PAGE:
What CETA’s troubles in Europe mean for Canada’s export entrepreneurs

Collapse of the Canada-EU Comprehensive Economic Trade Agreement deal would be “bad for general business,” exporters say

Chrystia Freeland

International Trade Minister Chrystia Freeland answers a question during question period in the House of Commons on Parliament Hill in Ottawa on Monday, October 24, 2016. (Adrian Wyld/CP)

When International Trade Minister Chrystia Freeland walked out of Canada-EU trade deal talks on October 21, it was more than mere political posturing. The deal she was negotiating, known as the Comprehensive Economic Trade Agreement (CETA)—a trade agreement between Canada and 28 EU member nations nearly eight years in the making—was receiving pushback from Belgian region of Wallonia, whose Prime Minister, Paul Magnette, felt the accord had the ability to undermine the local farming sector. While Freeland claims to be “still hopeful” for a deal, her insistence that “Canada’s job is done” and that “the ball is in Europe’s court” suggest CETA may not come to pass any time soon.

This is bad news for many Canadian companies, who were looking forward to a deal that would further facilitate Canadian-European trade. CETA would give Canadian exporters preferential access to the EU, and would affect tariffs that the EU has been imposing on imported merchandise, as well as investment restrictions, automobile specifications and procurement rules.

“I think CETA would be great for our business,” says Jason Greenspan, CEO of Whoosh!, a Toronto-based company that produces cleaning solutions for computers and mobile devices. Greenspan says that if the accord doesn’t pass, it will likely impact his company’s growth rate. “It will impact us when it comes to our exports to Europe—our products are made in Canada, and we ship from here, so a big challenge we face is shipping costs,” he explains. “CETA would have helped with the costs of tariffs when it comes to international shipping.”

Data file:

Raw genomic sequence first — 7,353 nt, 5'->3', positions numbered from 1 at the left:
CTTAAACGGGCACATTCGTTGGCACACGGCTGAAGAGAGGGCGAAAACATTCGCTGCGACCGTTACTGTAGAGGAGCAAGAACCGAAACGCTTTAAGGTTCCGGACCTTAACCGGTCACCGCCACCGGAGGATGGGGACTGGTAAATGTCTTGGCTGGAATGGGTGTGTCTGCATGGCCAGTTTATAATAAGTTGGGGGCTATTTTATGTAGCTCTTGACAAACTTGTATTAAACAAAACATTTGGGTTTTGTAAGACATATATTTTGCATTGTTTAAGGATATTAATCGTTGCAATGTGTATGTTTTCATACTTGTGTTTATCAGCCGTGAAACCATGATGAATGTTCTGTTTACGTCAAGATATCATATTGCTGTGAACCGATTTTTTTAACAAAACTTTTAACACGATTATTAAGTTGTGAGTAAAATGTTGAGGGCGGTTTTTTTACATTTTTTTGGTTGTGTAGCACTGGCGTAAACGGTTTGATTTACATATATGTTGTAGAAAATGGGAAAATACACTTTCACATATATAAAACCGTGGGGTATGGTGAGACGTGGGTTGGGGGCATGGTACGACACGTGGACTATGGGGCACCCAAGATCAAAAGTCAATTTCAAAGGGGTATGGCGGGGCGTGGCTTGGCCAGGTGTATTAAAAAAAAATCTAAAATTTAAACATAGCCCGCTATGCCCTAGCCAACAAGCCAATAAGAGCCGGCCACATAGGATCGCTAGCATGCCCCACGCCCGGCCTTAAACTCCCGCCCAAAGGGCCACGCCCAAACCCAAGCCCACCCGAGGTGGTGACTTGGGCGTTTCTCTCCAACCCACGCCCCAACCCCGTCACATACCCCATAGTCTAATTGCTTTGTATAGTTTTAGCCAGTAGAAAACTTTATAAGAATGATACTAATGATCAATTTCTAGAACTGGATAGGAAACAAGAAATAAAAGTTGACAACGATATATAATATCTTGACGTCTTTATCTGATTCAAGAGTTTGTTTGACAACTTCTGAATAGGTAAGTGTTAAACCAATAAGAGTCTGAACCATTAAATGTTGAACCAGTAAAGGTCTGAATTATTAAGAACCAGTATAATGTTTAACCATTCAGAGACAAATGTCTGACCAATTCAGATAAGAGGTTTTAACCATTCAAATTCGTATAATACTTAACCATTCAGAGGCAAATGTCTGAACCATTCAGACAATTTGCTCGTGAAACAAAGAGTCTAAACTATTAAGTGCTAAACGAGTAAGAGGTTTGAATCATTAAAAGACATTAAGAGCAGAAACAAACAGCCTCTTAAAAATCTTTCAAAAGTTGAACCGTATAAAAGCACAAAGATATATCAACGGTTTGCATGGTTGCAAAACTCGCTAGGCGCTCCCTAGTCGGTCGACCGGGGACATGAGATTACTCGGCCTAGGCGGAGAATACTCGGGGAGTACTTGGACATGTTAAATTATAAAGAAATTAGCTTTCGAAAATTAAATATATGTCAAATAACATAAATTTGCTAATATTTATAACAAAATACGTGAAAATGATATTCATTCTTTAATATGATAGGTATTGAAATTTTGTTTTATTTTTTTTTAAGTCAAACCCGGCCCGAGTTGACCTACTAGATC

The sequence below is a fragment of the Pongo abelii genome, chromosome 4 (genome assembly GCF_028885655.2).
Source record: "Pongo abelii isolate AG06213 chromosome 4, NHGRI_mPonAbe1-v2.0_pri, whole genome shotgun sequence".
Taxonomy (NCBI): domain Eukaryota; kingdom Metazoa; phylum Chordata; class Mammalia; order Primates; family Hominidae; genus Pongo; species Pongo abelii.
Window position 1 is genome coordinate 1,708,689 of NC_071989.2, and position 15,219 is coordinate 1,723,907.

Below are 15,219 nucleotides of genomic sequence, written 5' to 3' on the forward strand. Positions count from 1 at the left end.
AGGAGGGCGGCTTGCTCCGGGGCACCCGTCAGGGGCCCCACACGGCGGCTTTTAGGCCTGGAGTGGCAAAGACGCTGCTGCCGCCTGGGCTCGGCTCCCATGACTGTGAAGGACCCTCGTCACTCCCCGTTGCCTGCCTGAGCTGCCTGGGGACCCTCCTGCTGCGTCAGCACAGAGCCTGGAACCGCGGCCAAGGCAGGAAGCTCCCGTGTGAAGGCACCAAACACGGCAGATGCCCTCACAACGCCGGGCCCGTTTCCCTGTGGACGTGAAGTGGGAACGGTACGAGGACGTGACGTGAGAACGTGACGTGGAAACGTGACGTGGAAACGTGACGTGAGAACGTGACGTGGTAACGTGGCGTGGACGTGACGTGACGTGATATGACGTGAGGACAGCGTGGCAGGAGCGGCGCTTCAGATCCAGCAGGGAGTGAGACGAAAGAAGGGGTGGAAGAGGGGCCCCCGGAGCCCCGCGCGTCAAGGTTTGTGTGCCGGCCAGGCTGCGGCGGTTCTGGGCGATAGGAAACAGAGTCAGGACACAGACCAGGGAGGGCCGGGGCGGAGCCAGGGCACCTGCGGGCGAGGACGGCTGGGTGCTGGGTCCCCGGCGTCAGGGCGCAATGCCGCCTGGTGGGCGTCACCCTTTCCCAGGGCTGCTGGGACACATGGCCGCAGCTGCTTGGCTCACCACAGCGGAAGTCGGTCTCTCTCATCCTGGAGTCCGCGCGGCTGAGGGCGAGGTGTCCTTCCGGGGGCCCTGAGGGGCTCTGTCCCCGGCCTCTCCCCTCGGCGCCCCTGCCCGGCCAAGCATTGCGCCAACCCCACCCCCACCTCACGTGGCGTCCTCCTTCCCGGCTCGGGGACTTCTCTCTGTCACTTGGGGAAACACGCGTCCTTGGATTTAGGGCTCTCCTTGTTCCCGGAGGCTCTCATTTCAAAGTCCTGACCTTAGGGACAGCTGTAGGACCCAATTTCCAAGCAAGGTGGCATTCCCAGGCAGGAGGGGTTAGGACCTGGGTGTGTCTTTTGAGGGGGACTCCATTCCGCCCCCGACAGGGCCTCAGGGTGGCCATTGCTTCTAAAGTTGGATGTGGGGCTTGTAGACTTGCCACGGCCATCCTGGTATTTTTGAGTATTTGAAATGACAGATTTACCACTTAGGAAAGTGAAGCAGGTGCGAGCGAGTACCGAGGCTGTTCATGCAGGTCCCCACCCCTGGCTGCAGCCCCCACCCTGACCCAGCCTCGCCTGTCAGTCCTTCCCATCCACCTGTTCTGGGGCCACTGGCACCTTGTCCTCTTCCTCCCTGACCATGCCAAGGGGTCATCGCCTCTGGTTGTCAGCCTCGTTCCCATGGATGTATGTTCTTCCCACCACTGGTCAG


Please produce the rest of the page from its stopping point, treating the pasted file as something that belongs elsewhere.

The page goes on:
It’s a concern echoed by Chadi Saade, CEO of Dental Savings Club, a Montreal-headquartered manufacturer and distributor of dental equipment. “We sell in Europe, and the biggest problem is always finding the right distributors there, and then getting all the regulatory things approved,” he shares. Saade says that there’s a big chunk of work to be done jumping over regulatory hurdles before a company can begin exporting to Europe. “That’s where CETA comes in,” he says. Saade believes that if the accord does not pass, it will have a big effect on many Canadian businesses, especially the small ones. Both Saade and Greenspan say that their businesses will continue to sell to customers in Europe, regardless of the status of CETA. “We’re still going ahead, we’re just going to find a better way to position ourselves,” says Saade. “We won’t be discouraged.”

Regulatory hurdles are the top concern for Jason Martin, CEO of iotum, a Toronto-based company that provides web collaboration and conference calling service. Martin fears that in the absence of deals like CETA, companies, like his own, that trade in digital products might be subject to more duties. “We want to make sure that we can do our business around the world without getting afoul of different regulatory industries,” he says. “We don’t sell telecom equipment, we’re a software company, and the last thing we want to see is that starting to get overregulated.” He adds that CETA falling through would be “bad for general business,” as he feels the failure would be representative of a global trend towards protectionism.

That said, there is a possible upside. Martin admits that  how it could even benefit his business. “From our perspective, we kind of benefit a little bit from those barriers,” he says. “That’s because people need more IT tools like ours to be able to communicate when it’s difficult to meet with people all over the world.”